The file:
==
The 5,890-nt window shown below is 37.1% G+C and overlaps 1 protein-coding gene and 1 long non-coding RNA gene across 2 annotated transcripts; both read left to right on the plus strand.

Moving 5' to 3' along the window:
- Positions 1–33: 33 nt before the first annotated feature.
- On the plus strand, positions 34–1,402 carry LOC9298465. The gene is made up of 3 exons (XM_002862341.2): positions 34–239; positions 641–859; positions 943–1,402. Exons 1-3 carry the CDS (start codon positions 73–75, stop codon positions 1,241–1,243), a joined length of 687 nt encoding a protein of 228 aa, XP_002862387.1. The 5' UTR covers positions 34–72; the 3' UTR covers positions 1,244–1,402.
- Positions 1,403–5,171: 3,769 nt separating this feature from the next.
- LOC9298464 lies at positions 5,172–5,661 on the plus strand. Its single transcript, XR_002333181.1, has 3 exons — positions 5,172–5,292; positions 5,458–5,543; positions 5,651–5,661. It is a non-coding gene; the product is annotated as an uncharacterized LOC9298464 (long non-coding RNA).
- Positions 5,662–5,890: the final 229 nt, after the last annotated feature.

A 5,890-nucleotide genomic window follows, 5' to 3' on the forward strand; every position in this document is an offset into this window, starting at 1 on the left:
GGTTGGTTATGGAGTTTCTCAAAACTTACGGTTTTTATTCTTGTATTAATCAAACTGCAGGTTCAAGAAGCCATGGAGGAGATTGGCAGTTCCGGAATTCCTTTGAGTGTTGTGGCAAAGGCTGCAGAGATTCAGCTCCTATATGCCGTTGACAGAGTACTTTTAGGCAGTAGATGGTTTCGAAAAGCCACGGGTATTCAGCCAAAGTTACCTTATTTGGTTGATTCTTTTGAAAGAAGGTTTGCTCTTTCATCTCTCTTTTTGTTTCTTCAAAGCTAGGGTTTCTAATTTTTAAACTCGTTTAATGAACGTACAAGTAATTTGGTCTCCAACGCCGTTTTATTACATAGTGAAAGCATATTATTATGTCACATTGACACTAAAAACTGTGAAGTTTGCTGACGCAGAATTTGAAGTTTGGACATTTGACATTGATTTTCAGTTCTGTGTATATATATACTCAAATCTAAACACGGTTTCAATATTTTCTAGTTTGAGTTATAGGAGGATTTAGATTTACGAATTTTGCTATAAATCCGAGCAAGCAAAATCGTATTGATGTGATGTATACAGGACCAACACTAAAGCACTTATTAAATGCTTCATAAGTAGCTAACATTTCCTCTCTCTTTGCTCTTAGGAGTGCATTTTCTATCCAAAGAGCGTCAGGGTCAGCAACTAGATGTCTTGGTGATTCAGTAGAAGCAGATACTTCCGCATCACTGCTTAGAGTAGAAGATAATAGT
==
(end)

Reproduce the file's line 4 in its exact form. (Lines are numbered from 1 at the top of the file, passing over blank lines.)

- On the plus strand, positions 34–1,402 carry LOC9298465. The gene is made up of 3 exons (XM_002862341.2): positions 34–239; positions 641–859; positions 943–1,402. Exons 1-3 carry the CDS (start codon positions 73–75, stop codon positions 1,241–1,243), a joined length of 687 nt encoding a protein of 228 aa, XP_002862387.1. The 5' UTR covers positions 34–72; the 3' UTR covers positions 1,244–1,402.